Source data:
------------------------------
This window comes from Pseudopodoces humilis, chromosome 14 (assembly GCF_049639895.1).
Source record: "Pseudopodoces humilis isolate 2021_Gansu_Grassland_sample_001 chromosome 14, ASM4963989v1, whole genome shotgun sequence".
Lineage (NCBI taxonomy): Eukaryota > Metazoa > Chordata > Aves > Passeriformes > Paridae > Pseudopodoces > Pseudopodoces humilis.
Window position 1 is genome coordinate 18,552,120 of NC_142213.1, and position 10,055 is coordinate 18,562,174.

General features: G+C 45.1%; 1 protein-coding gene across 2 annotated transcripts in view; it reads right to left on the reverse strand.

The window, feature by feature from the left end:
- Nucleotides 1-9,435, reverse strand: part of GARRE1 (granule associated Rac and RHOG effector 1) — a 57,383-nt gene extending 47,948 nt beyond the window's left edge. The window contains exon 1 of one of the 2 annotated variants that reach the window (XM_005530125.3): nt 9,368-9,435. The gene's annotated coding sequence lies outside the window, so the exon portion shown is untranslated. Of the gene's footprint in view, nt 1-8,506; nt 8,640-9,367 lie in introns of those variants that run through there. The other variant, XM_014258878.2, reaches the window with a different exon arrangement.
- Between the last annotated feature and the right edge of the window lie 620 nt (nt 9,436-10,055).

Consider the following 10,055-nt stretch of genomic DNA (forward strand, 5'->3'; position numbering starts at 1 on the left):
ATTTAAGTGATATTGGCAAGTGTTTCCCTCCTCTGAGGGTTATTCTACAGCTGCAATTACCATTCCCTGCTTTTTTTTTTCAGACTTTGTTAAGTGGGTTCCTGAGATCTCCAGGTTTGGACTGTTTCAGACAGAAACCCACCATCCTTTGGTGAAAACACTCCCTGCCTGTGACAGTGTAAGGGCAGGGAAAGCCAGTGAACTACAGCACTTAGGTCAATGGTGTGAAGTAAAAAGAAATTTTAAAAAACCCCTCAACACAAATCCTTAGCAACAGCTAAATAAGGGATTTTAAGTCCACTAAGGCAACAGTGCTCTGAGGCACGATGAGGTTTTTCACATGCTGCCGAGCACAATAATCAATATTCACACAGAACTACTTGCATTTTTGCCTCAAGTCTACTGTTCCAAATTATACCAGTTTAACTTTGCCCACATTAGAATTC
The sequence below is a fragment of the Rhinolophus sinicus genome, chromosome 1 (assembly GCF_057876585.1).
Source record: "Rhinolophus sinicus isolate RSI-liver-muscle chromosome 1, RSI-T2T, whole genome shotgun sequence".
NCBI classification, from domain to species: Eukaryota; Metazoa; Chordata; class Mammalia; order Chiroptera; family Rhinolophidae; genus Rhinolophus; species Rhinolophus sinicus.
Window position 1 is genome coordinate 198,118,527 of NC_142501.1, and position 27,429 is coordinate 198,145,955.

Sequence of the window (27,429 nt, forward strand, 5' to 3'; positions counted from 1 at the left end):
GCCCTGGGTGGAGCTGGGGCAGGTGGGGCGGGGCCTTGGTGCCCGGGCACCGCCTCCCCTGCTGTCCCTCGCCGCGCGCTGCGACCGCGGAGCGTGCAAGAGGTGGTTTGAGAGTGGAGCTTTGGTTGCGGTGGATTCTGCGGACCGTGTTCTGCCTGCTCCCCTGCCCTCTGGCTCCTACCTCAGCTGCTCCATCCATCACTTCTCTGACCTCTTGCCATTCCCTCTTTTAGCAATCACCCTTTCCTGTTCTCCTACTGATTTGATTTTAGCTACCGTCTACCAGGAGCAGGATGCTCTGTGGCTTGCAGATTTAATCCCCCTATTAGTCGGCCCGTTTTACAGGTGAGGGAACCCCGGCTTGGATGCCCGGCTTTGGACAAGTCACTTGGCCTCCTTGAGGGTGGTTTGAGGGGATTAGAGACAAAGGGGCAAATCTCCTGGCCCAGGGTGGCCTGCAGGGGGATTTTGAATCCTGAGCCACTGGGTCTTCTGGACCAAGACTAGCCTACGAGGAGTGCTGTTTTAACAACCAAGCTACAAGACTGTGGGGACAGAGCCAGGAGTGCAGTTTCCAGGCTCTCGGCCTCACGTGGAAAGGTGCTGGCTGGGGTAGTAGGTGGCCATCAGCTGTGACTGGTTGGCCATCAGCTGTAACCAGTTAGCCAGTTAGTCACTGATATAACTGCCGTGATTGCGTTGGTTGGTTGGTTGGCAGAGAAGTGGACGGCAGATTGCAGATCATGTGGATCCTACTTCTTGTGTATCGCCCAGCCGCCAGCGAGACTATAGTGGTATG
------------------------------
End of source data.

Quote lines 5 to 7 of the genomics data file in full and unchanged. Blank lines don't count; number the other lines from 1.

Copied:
General features: G+C 45.1%; 1 protein-coding gene across 2 annotated transcripts in view; it reads right to left on the reverse strand.

The window, feature by feature from the left end:
- Nucleotides 1-9,435, reverse strand: part of GARRE1 (granule associated Rac and RHOG effector 1) — a 57,383-nt gene extending 47,948 nt beyond the window's left edge. The window contains exon 1 of one of the 2 annotated variants that reach the window (XM_005530125.3): nt 9,368-9,435. The gene's annotated coding sequence lies outside the window, so the exon portion shown is untranslated. Of the gene's footprint in view, nt 1-8,506; nt 8,640-9,367 lie in introns of those variants that run through there. The other variant, XM_014258878.2, reaches the window with a different exon arrangement.